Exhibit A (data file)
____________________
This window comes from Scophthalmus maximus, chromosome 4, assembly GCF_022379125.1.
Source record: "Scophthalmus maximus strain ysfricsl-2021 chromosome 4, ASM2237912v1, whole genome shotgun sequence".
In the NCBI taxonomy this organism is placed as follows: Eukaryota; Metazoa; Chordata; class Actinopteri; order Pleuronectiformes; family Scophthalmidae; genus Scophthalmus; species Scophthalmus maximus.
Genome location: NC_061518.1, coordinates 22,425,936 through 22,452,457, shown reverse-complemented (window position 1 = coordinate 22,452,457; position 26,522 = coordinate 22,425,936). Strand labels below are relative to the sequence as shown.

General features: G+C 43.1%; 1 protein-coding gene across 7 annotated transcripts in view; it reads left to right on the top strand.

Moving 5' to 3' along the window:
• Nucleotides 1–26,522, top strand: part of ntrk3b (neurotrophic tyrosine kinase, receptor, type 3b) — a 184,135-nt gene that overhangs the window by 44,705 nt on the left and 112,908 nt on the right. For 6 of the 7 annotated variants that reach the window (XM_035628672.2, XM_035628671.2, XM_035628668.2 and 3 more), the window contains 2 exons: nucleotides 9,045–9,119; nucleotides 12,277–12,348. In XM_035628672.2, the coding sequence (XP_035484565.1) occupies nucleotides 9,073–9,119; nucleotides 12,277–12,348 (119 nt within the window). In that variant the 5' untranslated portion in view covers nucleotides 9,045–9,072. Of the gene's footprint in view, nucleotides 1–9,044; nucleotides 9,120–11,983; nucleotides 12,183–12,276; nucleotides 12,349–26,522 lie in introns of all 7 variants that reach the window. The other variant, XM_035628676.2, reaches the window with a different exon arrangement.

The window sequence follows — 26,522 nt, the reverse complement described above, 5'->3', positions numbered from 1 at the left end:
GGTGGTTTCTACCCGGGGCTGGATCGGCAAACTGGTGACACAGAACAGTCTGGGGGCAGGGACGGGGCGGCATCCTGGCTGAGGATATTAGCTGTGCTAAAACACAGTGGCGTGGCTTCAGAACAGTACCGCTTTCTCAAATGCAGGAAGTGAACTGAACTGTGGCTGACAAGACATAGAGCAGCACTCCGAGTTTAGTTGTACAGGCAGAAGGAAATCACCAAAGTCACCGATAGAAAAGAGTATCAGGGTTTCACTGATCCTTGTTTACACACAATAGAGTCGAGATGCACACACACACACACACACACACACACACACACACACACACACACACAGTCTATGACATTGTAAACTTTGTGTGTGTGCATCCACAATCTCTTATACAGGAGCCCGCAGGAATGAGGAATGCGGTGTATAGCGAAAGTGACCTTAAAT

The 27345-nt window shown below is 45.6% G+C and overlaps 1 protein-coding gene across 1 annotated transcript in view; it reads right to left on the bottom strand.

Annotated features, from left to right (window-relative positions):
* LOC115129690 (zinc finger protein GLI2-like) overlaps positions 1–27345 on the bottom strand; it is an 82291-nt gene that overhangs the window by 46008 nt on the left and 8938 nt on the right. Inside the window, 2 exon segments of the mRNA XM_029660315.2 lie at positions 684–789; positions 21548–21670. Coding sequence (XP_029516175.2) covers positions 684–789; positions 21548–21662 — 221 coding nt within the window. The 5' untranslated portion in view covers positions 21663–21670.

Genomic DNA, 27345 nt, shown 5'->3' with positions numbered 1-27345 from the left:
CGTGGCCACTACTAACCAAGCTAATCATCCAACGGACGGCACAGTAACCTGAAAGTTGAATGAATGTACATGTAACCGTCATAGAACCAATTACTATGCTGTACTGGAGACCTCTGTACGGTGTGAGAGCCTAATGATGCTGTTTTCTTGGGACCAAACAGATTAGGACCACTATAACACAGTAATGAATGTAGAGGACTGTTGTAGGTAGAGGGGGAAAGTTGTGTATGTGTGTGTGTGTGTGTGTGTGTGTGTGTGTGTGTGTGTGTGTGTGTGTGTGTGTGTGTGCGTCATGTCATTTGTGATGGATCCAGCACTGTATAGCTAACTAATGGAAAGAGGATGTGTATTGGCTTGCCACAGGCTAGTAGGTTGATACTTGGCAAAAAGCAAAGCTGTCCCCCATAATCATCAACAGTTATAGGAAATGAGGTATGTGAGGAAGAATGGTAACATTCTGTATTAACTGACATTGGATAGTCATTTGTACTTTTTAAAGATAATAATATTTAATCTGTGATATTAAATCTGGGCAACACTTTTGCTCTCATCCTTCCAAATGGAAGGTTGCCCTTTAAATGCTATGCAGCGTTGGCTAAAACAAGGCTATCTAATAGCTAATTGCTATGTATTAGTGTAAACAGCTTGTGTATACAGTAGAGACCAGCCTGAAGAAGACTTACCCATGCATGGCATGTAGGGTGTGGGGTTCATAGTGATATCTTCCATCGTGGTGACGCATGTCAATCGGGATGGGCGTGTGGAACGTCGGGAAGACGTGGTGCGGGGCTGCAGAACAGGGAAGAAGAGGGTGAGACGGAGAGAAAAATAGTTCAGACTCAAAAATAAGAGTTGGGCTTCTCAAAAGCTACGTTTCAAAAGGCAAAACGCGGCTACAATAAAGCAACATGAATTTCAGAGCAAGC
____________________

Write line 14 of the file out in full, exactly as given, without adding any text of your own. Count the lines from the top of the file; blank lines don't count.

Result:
CGTGGCCACTACTAACCAAGCTAATCATCCAACGGACGGCACAGTAACCTGAAAGTTGAATGAATGTACATGTAACCGTCATAGAACCAATTACTATGCTGTACTGGAGACCTCTGTACGGTGTGAGAGCCTAATGATGCTGTTTTCTTGGGACCAAACAGATTAGGACCACTATAACACAGTAATGAATGTAGAGGACTGTTGTAGGTAGAGGGGGAAAGTTGTGTATGTGTGTGTGTGTGTGTGTGTGTGTGTGTGTGTGTGTGTGTGTGTGTGTGTGTGTGTGTGCGTCATGTCATTTGTGATGGATCCAGCACTGTATAGCTAACTAATGGAAAGAGGATGTGTATTGGCTTGCCACAGGCTAGTAGGTTGATACTTGGCAAAAAGCAAAGCTGTCCCCCATAATCATCAACAGTTATAGGAAATGAGGTATGTGAGGAAGAATGGTAACATTCTGTATTAACTGACATTGGATAGTCATTTGTACTTTTTAAAGATAATAATATTTAATCTGTGATATTAAATCTGGGCAACACTTTTGCTCTCATCCTTCCAAATGGAAGGTTGCCCTTTAAATGCTATGCAGCGTTGGCTAAAACAAGGCTATCTAATAGCTAATTGCTATGTATTAGTGTAAACAGCTTGTGTATACAGTAGAGACCAGCCTGAAGAAGACTTACCCATGCATGGCATGTAGGGTGTGGGGTTCATAGTGATATCTTCCATCGTGGTGACGCATGTCAATCGGGATGGGCGTGTGGAACGTCGGGAAGACGTGGTGCGGGGCTGCAGAACAGGGAAGAAGAGGGTGAGACGGAGAGAAAAATAGTTCAGACTCAAAAATAAGAGTTGGGCTTCTCAAAAGCTACGTTTCAAAAGGCAAAACGCGGCTACAATAAAGCAACATGAATTTCAGAGCAAGC